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5 things to know today: Budget cuts, Officers cleared, Meat theft, Guilty plea, Second chances

A select rundown of stories found on InForum.

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North Dakota State University President David Cook presents his priorities during a meeting of the NDSU Foundation State and Local Relations Committee on Wednesday, Sept. 29, 2022, in Fargo.
Forum file photo
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1. NDSU president warns deep budget cuts are coming

North Dakota State University is facing “daunting” funding cuts totaling $10.5 million resulting from a decline in student credit hours that form the base of the state funding it receives.

The reduction, which amounts to a 5.48% decrease in NDSU’s base funding through 2023-25, is prompting a major evaluation of the university’s programs that will precipitate a transformation in what the university teaches and how it operates, NDSU President David Cook said.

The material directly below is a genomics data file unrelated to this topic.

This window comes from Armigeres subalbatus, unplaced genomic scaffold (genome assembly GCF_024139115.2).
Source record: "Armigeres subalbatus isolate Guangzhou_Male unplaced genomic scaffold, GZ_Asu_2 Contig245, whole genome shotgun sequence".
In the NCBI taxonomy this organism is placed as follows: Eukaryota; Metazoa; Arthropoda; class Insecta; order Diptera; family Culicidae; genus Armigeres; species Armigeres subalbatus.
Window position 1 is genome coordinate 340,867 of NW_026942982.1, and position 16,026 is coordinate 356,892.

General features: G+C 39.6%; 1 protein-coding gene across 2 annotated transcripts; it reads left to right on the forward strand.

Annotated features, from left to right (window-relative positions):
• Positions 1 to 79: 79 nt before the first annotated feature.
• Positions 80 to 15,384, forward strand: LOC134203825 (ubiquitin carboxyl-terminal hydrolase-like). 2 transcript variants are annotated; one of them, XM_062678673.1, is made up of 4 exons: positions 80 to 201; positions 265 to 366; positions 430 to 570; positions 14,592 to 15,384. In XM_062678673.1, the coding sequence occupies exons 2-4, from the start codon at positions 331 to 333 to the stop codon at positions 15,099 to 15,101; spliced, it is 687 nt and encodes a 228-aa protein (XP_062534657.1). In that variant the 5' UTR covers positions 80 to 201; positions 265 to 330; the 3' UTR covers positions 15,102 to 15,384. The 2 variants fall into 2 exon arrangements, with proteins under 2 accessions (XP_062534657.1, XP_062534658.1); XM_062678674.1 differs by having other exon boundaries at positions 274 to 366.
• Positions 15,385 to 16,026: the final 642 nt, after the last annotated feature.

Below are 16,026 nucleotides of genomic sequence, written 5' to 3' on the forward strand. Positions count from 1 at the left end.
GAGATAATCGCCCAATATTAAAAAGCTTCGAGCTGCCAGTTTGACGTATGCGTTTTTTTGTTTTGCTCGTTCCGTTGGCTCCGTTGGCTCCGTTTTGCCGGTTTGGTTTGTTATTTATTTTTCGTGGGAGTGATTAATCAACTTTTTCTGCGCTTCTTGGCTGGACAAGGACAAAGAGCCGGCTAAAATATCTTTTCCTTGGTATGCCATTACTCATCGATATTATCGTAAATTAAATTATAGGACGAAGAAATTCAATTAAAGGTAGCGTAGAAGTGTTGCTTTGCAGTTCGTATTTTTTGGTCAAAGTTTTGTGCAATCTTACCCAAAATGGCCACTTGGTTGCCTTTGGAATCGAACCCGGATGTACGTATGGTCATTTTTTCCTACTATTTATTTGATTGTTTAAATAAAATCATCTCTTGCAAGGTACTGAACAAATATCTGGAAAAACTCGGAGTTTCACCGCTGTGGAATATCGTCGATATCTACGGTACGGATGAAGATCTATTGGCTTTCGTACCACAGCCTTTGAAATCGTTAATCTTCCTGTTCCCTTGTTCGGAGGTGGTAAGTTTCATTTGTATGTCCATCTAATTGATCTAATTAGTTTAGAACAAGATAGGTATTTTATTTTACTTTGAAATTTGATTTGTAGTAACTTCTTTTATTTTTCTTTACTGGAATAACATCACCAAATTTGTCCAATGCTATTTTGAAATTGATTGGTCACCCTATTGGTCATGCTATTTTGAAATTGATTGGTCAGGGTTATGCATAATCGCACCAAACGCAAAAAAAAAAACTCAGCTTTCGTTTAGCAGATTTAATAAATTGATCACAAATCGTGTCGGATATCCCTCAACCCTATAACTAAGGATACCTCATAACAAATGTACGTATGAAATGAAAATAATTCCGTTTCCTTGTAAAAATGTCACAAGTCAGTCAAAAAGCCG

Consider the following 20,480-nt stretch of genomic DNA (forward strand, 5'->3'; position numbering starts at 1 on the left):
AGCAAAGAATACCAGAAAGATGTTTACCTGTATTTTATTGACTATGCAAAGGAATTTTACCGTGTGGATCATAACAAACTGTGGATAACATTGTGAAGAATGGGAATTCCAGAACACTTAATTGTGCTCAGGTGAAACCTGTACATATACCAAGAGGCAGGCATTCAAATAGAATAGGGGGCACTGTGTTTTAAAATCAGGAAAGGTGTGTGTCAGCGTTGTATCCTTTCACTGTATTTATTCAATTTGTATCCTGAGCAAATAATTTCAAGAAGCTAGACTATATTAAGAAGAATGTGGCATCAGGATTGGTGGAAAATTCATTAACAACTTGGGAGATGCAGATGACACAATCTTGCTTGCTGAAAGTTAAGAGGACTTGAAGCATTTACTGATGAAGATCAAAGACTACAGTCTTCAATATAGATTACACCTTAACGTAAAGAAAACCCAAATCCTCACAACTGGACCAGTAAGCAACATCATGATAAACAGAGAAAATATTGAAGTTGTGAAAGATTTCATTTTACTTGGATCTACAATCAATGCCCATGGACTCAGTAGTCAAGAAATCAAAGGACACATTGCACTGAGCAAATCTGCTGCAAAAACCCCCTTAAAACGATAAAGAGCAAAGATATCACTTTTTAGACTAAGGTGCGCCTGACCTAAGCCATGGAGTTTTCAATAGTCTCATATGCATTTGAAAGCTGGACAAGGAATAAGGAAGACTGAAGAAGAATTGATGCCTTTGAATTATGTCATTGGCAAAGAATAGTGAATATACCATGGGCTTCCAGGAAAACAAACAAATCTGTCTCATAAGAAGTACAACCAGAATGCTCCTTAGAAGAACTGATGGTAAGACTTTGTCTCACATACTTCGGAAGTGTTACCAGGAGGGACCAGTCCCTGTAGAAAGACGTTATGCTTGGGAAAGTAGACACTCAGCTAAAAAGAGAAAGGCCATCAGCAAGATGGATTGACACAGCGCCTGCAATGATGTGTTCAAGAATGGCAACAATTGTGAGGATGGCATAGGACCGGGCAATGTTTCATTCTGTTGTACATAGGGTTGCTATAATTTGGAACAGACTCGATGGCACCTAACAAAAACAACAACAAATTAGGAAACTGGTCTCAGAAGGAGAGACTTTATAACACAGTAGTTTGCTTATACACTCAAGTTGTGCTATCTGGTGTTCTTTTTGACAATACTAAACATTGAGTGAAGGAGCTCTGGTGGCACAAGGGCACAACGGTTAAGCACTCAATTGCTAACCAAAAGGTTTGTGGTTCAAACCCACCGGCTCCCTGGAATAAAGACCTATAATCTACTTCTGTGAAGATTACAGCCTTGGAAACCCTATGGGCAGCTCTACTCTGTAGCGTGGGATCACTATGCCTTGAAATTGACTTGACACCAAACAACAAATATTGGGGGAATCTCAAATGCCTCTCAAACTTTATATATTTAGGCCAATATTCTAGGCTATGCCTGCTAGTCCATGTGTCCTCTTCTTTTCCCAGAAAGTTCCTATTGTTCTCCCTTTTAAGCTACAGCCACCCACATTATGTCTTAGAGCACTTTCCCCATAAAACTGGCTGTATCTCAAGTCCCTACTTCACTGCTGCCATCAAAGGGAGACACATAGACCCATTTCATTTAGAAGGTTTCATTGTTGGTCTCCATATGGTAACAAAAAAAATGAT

The looming budget cuts were announced in a campus email sent the afternoon of Tuesday, Oct. 25, by Cook, who warned of difficulties ahead and said he cannot promise the “core university mission” will emerge unscathed. In his email, he called the budget cuts “daunting.”